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High-dimensional analysis reveals a pathogenic role of inflammatory monocytes in experimental diffuse alveolar hemorrhage

Lee, P.Y., Nelson-Maney, N., Huang, Y. et al.

Diffuse alveolar hemorrhage (DAH) is a life-threatening pulmonary complication associated with systemic lupus erythematosus, vasculitis, and stem cell transplant. Little is known about the pathophysiology of DAH, and no targeted therapy is currently available. Pristane treatment in mice induces systemic autoimmunity and lung hemorrhage that recapitulates hallmark pathologic features of human DAH. Using this experimental model, we performed high-dimensional analysis of lung immune cells in DAH by mass cytometry and single-cell RNA sequencing. We found a large influx of myeloid cells to the lungs in DAH and defined the gene expression profile of infiltrating monocytes. Bone marrow–derived inflammatory monocytes actively migrated to the lungs and homed adjacent to blood vessels. Using 3 models of monocyte deficiency and complementary transfer studies, we established a central role of inflammatory monocytes in the development of DAH. We further found that the myeloid transcription factor interferon regulatory factor 8 is essential to the development of both DAH and type I interferon–dependent autoimmunity. These findings collectively reveal monocytes as a potential treatment target in DAH.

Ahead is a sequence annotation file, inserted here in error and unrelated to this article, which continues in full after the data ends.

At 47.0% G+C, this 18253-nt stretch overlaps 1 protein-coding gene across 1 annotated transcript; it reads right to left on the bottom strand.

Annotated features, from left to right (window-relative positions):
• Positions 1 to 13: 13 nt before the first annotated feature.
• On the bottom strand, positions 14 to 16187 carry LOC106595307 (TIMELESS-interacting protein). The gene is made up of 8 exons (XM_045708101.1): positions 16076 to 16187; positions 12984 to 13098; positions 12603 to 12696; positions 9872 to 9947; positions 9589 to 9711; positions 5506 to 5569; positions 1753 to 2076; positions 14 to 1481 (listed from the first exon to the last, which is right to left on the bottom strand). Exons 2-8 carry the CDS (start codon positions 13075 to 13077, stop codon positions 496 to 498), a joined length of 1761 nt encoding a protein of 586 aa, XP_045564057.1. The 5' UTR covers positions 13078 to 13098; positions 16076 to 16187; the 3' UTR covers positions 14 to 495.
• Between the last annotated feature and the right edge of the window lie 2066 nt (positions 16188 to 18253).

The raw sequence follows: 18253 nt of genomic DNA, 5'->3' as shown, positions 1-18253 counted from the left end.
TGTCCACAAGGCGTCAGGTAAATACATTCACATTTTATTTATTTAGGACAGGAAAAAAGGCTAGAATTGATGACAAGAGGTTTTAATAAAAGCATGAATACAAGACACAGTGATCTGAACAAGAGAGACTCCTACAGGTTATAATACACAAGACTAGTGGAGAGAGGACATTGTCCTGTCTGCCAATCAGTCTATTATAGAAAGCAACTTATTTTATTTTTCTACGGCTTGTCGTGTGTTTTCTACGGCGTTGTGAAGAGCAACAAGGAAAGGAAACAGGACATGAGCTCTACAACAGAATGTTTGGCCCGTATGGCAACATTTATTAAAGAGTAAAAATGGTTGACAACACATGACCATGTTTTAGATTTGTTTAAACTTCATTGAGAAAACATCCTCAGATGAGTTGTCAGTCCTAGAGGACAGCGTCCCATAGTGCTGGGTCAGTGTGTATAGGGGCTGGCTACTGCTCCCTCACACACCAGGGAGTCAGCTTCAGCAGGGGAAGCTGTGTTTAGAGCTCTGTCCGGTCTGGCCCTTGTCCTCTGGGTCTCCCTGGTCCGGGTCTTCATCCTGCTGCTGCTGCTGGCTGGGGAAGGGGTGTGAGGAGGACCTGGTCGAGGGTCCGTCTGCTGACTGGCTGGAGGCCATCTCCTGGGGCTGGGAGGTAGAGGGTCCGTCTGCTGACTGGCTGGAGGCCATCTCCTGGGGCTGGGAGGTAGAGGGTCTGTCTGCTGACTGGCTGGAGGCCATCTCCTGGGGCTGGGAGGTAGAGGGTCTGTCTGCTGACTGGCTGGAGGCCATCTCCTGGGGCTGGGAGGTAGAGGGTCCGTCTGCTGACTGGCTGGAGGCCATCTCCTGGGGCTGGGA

Citation

Lee, P.Y., Nelson-Maney, N., Huang, Y. et al. "High-dimensional analysis reveals a pathogenic role of inflammatory monocytes in experimental diffuse alveolar hemorrhage" JCI Insight (2019): e129703.